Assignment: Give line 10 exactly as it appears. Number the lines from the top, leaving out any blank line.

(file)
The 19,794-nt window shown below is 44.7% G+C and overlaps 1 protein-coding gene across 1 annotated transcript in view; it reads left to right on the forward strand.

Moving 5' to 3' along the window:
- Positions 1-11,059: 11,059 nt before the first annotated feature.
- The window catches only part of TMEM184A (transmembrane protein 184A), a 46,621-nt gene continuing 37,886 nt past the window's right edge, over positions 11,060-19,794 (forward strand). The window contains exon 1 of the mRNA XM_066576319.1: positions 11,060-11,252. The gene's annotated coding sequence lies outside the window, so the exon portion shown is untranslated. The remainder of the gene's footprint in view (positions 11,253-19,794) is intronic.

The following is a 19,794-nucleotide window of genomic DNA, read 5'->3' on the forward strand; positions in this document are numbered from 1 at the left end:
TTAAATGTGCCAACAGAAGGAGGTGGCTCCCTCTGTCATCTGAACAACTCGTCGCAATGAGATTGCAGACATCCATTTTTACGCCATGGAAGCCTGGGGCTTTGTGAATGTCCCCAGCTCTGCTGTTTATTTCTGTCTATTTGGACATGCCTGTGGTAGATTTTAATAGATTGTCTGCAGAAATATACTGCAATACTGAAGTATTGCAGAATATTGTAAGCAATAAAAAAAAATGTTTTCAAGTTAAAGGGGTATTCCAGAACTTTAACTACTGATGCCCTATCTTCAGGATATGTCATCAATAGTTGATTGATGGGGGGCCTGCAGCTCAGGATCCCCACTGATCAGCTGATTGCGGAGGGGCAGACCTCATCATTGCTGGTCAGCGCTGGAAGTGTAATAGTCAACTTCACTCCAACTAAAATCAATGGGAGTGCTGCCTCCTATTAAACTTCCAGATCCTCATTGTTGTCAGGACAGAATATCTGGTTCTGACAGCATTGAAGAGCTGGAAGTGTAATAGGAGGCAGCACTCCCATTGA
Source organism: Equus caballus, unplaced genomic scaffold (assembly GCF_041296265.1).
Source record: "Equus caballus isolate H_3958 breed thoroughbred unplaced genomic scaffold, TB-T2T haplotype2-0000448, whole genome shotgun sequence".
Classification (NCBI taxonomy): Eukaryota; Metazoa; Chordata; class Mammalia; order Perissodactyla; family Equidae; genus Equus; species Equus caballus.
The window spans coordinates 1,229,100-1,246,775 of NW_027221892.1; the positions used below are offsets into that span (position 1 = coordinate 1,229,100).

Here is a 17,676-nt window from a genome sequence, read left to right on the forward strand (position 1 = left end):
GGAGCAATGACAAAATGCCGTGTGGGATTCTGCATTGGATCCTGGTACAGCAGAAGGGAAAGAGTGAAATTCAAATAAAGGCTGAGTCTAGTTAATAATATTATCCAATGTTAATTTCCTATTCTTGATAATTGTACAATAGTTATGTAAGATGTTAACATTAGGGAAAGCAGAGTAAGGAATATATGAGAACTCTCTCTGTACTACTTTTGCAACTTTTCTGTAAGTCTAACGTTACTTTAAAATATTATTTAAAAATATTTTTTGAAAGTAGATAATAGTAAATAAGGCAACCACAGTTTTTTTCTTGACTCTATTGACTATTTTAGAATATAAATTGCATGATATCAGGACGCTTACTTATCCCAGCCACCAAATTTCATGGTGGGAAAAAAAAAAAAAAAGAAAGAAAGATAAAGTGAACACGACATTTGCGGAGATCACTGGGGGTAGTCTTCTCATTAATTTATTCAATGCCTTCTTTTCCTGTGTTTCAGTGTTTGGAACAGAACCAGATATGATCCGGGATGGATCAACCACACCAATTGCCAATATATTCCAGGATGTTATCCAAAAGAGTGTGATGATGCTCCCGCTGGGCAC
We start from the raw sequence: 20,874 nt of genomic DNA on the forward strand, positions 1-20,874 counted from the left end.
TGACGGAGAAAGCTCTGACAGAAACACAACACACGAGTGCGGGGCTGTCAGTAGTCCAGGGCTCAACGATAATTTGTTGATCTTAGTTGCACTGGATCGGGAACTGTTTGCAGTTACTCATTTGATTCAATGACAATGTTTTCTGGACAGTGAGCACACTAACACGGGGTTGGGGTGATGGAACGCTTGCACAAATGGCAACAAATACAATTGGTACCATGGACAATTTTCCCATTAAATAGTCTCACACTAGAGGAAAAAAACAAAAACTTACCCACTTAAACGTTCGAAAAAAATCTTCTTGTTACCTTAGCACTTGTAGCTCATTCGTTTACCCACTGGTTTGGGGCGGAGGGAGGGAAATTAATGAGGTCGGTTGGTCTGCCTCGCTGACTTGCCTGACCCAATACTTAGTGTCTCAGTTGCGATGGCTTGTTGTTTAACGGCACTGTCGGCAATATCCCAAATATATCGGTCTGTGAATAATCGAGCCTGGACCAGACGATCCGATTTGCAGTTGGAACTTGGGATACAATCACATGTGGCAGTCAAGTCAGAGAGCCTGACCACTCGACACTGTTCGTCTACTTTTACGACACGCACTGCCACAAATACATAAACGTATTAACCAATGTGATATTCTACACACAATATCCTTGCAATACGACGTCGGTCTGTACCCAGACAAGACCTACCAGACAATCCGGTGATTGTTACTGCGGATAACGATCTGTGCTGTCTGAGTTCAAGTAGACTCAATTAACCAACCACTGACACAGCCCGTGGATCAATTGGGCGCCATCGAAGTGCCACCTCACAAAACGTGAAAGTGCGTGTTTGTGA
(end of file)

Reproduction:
The window spans coordinates 1,229,100-1,246,775 of NW_027221892.1; the positions used below are offsets into that span (position 1 = coordinate 1,229,100).